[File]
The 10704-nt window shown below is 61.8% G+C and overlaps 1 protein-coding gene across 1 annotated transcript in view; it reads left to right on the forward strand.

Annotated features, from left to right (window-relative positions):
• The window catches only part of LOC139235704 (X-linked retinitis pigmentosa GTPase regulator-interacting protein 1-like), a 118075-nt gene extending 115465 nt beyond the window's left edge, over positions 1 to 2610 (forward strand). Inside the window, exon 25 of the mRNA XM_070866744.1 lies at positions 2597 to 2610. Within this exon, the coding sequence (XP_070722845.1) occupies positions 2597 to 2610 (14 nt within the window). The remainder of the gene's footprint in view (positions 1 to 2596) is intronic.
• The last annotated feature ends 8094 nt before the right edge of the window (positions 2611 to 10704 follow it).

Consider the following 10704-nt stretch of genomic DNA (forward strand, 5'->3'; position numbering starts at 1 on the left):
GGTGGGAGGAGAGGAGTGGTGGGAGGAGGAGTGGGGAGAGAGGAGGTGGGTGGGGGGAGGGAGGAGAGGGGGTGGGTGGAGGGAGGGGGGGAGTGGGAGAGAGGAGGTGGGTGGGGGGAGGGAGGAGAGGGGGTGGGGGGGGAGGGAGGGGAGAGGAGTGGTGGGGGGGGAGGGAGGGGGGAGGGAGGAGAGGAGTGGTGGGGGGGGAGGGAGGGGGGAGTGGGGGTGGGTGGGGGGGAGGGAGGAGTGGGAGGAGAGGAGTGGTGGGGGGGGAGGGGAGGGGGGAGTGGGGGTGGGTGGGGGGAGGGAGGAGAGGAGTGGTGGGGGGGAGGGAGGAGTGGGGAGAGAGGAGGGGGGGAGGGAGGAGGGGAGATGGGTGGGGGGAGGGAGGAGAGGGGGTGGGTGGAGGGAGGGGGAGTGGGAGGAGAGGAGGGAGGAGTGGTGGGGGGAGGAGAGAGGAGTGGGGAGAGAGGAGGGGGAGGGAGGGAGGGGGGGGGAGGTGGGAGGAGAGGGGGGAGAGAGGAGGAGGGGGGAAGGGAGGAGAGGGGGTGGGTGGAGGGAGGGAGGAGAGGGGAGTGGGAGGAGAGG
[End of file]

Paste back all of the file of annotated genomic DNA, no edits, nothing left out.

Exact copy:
The 10704-nt window shown below is 61.8% G+C and overlaps 1 protein-coding gene across 1 annotated transcript in view; it reads left to right on the forward strand.

Annotated features, from left to right (window-relative positions):
• The window catches only part of LOC139235704 (X-linked retinitis pigmentosa GTPase regulator-interacting protein 1-like), a 118075-nt gene extending 115465 nt beyond the window's left edge, over positions 1 to 2610 (forward strand). Inside the window, exon 25 of the mRNA XM_070866744.1 lies at positions 2597 to 2610. Within this exon, the coding sequence (XP_070722845.1) occupies positions 2597 to 2610 (14 nt within the window). The remainder of the gene's footprint in view (positions 1 to 2596) is intronic.
• The last annotated feature ends 8094 nt before the right edge of the window (positions 2611 to 10704 follow it).

Consider the following 10704-nt stretch of genomic DNA (forward strand, 5'->3'; position numbering starts at 1 on the left):
GGTGGGAGGAGAGGAGTGGTGGGAGGAGGAGTGGGGAGAGAGGAGGTGGGTGGGGGGAGGGAGGAGAGGGGGTGGGTGGAGGGAGGGGGGGAGTGGGAGAGAGGAGGTGGGTGGGGGGAGGGAGGAGAGGGGGTGGGGGGGGAGGGAGGGGAGAGGAGTGGTGGGGGGGGAGGGAGGGGGGAGGGAGGAGAGGAGTGGTGGGGGGGGAGGGAGGGGGGAGTGGGGGTGGGTGGGGGGGAGGGAGGAGTGGGAGGAGAGGAGTGGTGGGGGGGGAGGGGAGGGGGGAGTGGGGGTGGGTGGGGGGAGGGAGGAGAGGAGTGGTGGGGGGGAGGGAGGAGTGGGGAGAGAGGAGGGGGGGAGGGAGGAGGGGAGATGGGTGGGGGGAGGGAGGAGAGGGGGTGGGTGGAGGGAGGGGGAGTGGGAGGAGAGGAGGGAGGAGTGGTGGGGGGAGGAGAGAGGAGTGGGGAGAGAGGAGGGGGAGGGAGGGAGGGGGGGGGAGGTGGGAGGAGAGGGGGGAGAGAGGAGGAGGGGGGAAGGGAGGAGAGGGGGTGGGTGGAGGGAGGGAGGAGAGGGGAGTGGGAGGAGAGG